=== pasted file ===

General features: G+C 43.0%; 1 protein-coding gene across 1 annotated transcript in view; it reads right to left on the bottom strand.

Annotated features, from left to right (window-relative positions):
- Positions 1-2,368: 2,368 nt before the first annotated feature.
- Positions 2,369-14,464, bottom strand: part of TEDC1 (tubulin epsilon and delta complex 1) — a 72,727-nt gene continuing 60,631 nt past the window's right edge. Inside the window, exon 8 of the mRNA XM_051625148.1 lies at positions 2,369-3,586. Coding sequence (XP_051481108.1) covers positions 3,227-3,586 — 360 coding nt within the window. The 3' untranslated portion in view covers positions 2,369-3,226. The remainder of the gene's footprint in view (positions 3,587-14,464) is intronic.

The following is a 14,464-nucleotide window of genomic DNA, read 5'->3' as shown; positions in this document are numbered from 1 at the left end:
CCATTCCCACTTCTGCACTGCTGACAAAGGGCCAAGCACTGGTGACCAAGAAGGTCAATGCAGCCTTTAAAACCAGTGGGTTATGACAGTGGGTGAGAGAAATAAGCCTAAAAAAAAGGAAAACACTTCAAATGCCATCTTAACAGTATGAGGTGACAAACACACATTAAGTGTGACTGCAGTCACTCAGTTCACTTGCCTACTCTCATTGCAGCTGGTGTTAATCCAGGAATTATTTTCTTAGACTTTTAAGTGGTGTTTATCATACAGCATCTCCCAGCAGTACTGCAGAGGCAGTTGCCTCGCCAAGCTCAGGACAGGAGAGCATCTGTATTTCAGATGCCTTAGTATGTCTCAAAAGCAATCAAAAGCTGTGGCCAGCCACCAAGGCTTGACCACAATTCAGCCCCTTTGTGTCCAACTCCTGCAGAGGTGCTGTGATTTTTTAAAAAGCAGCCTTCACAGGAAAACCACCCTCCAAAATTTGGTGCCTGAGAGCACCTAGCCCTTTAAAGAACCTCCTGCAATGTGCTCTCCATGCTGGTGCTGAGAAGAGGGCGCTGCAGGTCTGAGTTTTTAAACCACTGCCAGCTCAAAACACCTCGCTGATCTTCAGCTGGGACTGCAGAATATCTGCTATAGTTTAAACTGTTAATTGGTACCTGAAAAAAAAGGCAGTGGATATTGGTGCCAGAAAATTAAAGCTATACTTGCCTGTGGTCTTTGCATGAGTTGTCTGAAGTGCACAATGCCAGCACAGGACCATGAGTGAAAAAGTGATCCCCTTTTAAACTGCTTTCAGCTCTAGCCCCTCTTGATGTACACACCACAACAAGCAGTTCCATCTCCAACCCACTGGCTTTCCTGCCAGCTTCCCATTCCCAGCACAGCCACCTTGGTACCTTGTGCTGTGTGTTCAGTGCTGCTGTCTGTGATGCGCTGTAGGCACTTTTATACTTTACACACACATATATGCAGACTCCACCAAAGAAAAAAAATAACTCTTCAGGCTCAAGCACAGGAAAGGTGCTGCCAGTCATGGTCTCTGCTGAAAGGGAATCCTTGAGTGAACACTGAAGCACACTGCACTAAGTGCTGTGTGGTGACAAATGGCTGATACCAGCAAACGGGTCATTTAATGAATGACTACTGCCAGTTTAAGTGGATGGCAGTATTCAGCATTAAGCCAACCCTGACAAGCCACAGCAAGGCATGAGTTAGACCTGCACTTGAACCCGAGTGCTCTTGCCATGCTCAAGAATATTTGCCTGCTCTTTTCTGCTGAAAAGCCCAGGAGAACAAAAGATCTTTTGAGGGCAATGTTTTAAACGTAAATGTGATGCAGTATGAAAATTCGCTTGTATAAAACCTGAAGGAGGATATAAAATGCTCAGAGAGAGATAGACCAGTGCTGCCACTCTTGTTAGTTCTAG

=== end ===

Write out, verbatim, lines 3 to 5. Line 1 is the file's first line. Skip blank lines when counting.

- Positions 1-2,368: 2,368 nt before the first annotated feature.
- Positions 2,369-14,464, bottom strand: part of TEDC1 (tubulin epsilon and delta complex 1) — a 72,727-nt gene continuing 60,631 nt past the window's right edge. Inside the window, exon 8 of the mRNA XM_051625148.1 lies at positions 2,369-3,586. Coding sequence (XP_051481108.1) covers positions 3,227-3,586 — 360 coding nt within the window. The 3' untranslated portion in view covers positions 2,369-3,226. The remainder of the gene's footprint in view (positions 3,587-14,464) is intronic.

The following is a 14,464-nucleotide window of genomic DNA, read 5'->3' as shown; positions in this document are numbered from 1 at the left end: